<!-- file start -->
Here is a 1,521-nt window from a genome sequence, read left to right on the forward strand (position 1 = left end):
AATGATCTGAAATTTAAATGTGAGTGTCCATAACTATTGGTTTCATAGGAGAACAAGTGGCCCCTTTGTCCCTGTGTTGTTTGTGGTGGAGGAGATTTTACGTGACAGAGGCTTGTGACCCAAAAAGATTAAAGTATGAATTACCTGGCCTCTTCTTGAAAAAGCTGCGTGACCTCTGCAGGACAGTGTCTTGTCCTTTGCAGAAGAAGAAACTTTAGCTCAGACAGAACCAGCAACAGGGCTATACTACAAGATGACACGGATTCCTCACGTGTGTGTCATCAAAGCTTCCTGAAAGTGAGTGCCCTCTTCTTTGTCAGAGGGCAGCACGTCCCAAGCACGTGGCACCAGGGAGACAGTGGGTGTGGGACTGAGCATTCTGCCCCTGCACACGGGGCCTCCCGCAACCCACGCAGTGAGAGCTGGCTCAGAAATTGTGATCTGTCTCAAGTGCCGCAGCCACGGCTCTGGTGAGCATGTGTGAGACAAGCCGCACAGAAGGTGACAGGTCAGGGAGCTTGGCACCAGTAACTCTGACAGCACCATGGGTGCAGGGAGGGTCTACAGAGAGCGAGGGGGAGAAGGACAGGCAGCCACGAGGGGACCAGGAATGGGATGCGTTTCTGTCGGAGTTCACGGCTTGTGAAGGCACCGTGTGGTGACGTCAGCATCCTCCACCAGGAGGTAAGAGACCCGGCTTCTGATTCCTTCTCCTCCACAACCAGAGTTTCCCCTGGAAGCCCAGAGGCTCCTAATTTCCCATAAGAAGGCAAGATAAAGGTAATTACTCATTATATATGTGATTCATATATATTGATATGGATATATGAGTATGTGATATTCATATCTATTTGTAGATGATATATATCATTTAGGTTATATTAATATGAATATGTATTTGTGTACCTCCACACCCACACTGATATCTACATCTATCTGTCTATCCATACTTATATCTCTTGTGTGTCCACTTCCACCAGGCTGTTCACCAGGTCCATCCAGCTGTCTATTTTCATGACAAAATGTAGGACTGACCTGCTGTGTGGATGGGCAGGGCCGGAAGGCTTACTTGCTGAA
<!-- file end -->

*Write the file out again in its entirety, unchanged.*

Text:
Here is a 1,521-nt window from a genome sequence, read left to right on the forward strand (position 1 = left end):
AATGATCTGAAATTTAAATGTGAGTGTCCATAACTATTGGTTTCATAGGAGAACAAGTGGCCCCTTTGTCCCTGTGTTGTTTGTGGTGGAGGAGATTTTACGTGACAGAGGCTTGTGACCCAAAAAGATTAAAGTATGAATTACCTGGCCTCTTCTTGAAAAAGCTGCGTGACCTCTGCAGGACAGTGTCTTGTCCTTTGCAGAAGAAGAAACTTTAGCTCAGACAGAACCAGCAACAGGGCTATACTACAAGATGACACGGATTCCTCACGTGTGTGTCATCAAAGCTTCCTGAAAGTGAGTGCCCTCTTCTTTGTCAGAGGGCAGCACGTCCCAAGCACGTGGCACCAGGGAGACAGTGGGTGTGGGACTGAGCATTCTGCCCCTGCACACGGGGCCTCCCGCAACCCACGCAGTGAGAGCTGGCTCAGAAATTGTGATCTGTCTCAAGTGCCGCAGCCACGGCTCTGGTGAGCATGTGTGAGACAAGCCGCACAGAAGGTGACAGGTCAGGGAGCTTGGCACCAGTAACTCTGACAGCACCATGGGTGCAGGGAGGGTCTACAGAGAGCGAGGGGGAGAAGGACAGGCAGCCACGAGGGGACCAGGAATGGGATGCGTTTCTGTCGGAGTTCACGGCTTGTGAAGGCACCGTGTGGTGACGTCAGCATCCTCCACCAGGAGGTAAGAGACCCGGCTTCTGATTCCTTCTCCTCCACAACCAGAGTTTCCCCTGGAAGCCCAGAGGCTCCTAATTTCCCATAAGAAGGCAAGATAAAGGTAATTACTCATTATATATGTGATTCATATATATTGATATGGATATATGAGTATGTGATATTCATATCTATTTGTAGATGATATATATCATTTAGGTTATATTAATATGAATATGTATTTGTGTACCTCCACACCCACACTGATATCTACATCTATCTGTCTATCCATACTTATATCTCTTGTGTGTCCACTTCCACCAGGCTGTTCACCAGGTCCATCCAGCTGTCTATTTTCATGACAAAATGTAGGACTGACCTGCTGTGTGGATGGGCAGGGCCGGAAGGCTTACTTGCTGAA